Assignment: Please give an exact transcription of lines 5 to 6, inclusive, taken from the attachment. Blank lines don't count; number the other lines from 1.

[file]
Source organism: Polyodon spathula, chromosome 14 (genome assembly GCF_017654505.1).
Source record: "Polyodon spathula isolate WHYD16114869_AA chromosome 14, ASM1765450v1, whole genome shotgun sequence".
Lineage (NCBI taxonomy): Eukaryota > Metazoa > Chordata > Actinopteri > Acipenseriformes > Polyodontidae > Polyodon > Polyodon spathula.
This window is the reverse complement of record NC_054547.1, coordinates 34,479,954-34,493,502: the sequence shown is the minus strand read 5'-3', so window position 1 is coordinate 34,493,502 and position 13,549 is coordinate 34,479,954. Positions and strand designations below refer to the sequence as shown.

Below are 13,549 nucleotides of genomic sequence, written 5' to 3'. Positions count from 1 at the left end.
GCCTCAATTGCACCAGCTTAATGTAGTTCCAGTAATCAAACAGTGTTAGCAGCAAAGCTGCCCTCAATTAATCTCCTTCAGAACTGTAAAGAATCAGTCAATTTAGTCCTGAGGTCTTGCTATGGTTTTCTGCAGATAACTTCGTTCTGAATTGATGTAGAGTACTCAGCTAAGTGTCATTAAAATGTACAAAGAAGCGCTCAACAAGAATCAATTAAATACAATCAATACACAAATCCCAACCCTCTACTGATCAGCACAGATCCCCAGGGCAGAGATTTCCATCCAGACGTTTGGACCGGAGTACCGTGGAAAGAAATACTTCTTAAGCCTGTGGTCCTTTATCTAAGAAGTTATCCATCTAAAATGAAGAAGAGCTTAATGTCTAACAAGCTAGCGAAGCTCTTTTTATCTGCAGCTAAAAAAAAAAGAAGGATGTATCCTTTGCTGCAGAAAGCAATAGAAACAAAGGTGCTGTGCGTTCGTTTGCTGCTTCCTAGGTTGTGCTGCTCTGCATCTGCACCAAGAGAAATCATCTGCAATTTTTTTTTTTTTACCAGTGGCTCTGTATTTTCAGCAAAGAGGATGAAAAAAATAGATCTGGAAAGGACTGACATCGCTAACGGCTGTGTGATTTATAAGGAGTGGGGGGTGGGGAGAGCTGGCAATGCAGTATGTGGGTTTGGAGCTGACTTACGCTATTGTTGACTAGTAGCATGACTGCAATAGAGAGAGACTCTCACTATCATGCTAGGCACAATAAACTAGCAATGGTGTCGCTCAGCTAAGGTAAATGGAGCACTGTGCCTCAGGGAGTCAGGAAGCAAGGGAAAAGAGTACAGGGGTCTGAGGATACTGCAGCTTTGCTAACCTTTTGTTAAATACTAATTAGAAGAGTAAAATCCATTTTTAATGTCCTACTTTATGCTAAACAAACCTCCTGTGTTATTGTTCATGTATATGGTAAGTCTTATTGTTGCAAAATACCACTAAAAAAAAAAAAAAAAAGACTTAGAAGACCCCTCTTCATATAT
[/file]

Below are 13,549 nucleotides of genomic sequence, written 5' to 3'. Positions count from 1 at the left end.
GCCTCAATTGCACCAGCTTAATGTAGTTCCAGTAATCAAACAGTGTTAGCAGCAAAGCTGCCCTCAATTAATCTCCTTCAGAACTGTAAAGAATCAGTCAATTTAGTCCTGAGGTCTTGCTATGGTTTTCTGCAGATAACTTCGTTCTGAATTGATGTAGAGTACTCAGCTAAGTGTCATTAAAATGTACAAAGAAGCGCTCAACAAGAATCAATTAAATACAATCAATACACAAATCCCAACCCTCTACTGATCAGCACAGATCCCCAGGGCAGAGATTTCCATCCAGACGTTTGGACCGGAGTACCGTGGAAAGAAATACTTCTTAAGCCTGTGGTCCTTTATCTAAGAAGTTATCCATCTAAAATGAAGAAGAGCTTAATGTCTAACAAGCTAGCGAAGCTCTTTTTATCTGCAGCTAAAAAAAAAAGAAGGATGTATCCTTTGCTGCAGAAAGCAATAGAAACAAAGGTGCTGTGCGTTCGTTTGCTGCTTCCTAGGTTGTGCTGCTCTGCATCTGCACCAAGAGAAATCATCTGCAATTTTTTTTTTTTTACCAGTGGCTCTGTATTTTCAGCAAAGAGGATGAAAAAAATAGATCTGGAAAGGACTGACATCGCTAACGGCTGTGTGATTTATAAGGAGTGGGGGGTGGGGAGAGCTGGCAATGCAGTATGTGGGTTTGGAGCTGACTTACGCTATTGTTGACTAGTAGCATGACTGCAATAGAGAGAGACTCTCACTATCATGCTAGGCACAATAAACTAGCAATGGTGTCGCTCAGCTAAGGTAAATGGAGCACTGTGCCTCAGGGAGTCAGGAAGCAAGGGAAAAGAGTACAGGGGTCTGAGGATACTGCAGCTTTGCTAACCTTTTGTTAAATACTAATTAGAAGAGTAAAATCCATTTTTAATGTCCTACTTTATGCTAAACAAACCTCCTGTGTTATTGTTCATGTATATGGTAAGTCTTATTGTTGCAAAATACCACTAAAAAAAAAAAAAAAAAGACTTAGAAGACCCCTCTTCATATAT